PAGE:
North Texas Daily

Opinion: Darnell’s Declaration: UNT has a football problem

Opinion: Darnell’s Declaration: UNT has a football problem

February 12
21:46 2013

Will Darnell / Intern

UNT is masquerading as a Texas football factory and the university must decide whether it wants to keep the reputation of a solid, growing academic university or if it wants to be a part of the willful harm of student athletes and its long term future alike.

UNT has a social and practical obligation to its students, faculty, fans and alumni.

Money

Schools that are supremely successful in football become national powerhouses and make tons of money.

The key to that statement is defining supreme success and what it takes to attain that level of success. The top athletic department in 2011, in terms of revenue, was the University of Texas with more than $160 million. UNT’s revenue in the same time period was under $18 million, according to the office of postsecondary education of the Department of Education.

From a practical standpoint, in order to reach the levels of national or even in-state prominence, UNT would have to increase its revenue by several times.

Many have signaled the upcoming move to Conference USA as a steppingstone in the development of UNT football. This is simply untrue. The University of Houston – a university which has had a much more successful past five years despite a similar budget – and other schools formerly of C-USA are leaving to join the Big East.

Basically, C-USA is the new Sun Belt Conference. UNT still remains $100 million in revenue short of national prominence and is stuck in neutral on the academic front.

Since the first game in Apogee Stadium in 2011, the Mean Green football team has won nine games. The stadium stands like a $79 million albatross built to keep pace in a football stadium arms race and it is extremely symptomatic of pre-recession excess.

Believing that a new stadium or moving to a new conference will somehow fuel success and excitement is purely 20th century thinking.  UNT made a mistake in building Apogee and now it needs to decide whether or not to compound that mistake by continuing to expose itself to the risks associated with football.

UNT can be a great university and funneling money into a losing football program is nothing but a hindrance to that goal.

Safety

A university employed with the nurturing and teaching of generations of young men should not willingly subject them to the amount of risk that football entails.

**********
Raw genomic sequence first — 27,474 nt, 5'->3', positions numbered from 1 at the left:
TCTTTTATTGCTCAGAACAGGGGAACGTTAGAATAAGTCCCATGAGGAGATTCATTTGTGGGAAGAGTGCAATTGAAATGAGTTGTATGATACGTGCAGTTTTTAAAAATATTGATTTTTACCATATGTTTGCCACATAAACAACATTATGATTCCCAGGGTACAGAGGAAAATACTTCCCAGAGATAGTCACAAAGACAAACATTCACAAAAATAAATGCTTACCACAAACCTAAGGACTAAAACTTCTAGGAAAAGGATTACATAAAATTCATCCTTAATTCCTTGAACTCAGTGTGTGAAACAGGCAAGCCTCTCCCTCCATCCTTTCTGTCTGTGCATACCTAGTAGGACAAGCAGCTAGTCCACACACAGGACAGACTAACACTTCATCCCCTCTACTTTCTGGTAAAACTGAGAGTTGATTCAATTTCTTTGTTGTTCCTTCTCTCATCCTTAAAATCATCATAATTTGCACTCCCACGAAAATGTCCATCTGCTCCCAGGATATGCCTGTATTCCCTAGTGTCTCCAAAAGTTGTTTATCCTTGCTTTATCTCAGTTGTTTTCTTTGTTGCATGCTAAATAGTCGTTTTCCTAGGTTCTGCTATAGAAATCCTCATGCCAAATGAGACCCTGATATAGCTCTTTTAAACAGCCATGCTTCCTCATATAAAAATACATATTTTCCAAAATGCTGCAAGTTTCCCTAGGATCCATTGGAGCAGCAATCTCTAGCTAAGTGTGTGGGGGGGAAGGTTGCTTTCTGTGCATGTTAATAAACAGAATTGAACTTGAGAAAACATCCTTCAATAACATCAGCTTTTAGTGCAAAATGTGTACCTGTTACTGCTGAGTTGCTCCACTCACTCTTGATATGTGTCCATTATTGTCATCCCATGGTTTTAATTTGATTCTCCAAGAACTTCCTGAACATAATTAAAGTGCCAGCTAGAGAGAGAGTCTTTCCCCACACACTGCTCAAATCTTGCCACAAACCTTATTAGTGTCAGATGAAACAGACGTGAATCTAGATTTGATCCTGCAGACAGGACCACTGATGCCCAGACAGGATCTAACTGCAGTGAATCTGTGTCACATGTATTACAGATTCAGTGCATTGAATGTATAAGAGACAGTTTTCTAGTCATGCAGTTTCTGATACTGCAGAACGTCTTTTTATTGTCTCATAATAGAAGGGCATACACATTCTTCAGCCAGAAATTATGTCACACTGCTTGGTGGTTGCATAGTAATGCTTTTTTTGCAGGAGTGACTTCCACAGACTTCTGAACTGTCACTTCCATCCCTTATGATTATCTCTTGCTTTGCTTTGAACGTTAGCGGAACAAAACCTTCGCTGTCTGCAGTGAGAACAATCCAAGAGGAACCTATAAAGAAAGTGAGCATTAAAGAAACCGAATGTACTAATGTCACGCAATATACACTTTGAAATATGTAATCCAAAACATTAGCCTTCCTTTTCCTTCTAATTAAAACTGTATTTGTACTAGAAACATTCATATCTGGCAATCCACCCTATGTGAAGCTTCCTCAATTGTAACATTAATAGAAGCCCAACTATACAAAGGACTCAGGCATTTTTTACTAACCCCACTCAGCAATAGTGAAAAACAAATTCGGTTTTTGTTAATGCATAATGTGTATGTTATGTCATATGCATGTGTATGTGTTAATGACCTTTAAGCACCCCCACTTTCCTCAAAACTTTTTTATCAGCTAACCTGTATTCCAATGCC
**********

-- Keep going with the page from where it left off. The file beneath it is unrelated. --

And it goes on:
Football has always been, and will always be, a dangerous game. The dangers are inherent and every player tacitly accepts that he will suffer bodily harm while playing. However, the evidence linking the violent collisions of football to concussion-related brain trauma and syndromes is too strong to simply cast aside in the same breath as broken ribs or a separated shoulder.

National Football League players, such as retired players Dave Duerson, Andre Webster and Junior Seau, and players in the midst of their career like Chris Henry were diagnosed after death with chronic traumatic encephalopathy. CTE is a brain condition caused by repeated trauma to the head, found most often in former football and hockey players. The disease is diagnosed post-mortem, and symptoms include dementia, memory loss, aggression and depression.

Due to the growing issue of liability and the personal safety of participants, football has an expiration date. Whether it’s ten years from now or 50 is debatable, but countless experts predict that, within this generation, the game that millions love and cherish will cease to exist.

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22 Comments

  1. Austin Milner
    Austin Milner February 12, 23:10

    Good grief, did you ever make a solid conclusion in this article? Comparing UNT to Texas in revenue is absolutely ridiculous. When Texas plays schools like Kansas, and Oklahoma, it draws fans attention and attendance. When UNT plays schools like ULL or Monroe, schools that nobody has heard of — nobody cares, thus leading to a drop in revenue/attendance/attention/importance. Moving to CUSA will dramatically help all of those issues.

    Conference USA is not the new Sun Belt – there are still many teams from “old” CUSA that are in the “new” CUSA. For example, we will be playing THREE Texas football teams next year. We only played 1 last year (Texas Southern, 1AA) and Houston the year before. This is a massive improvement and will lead to more revenue and attendance.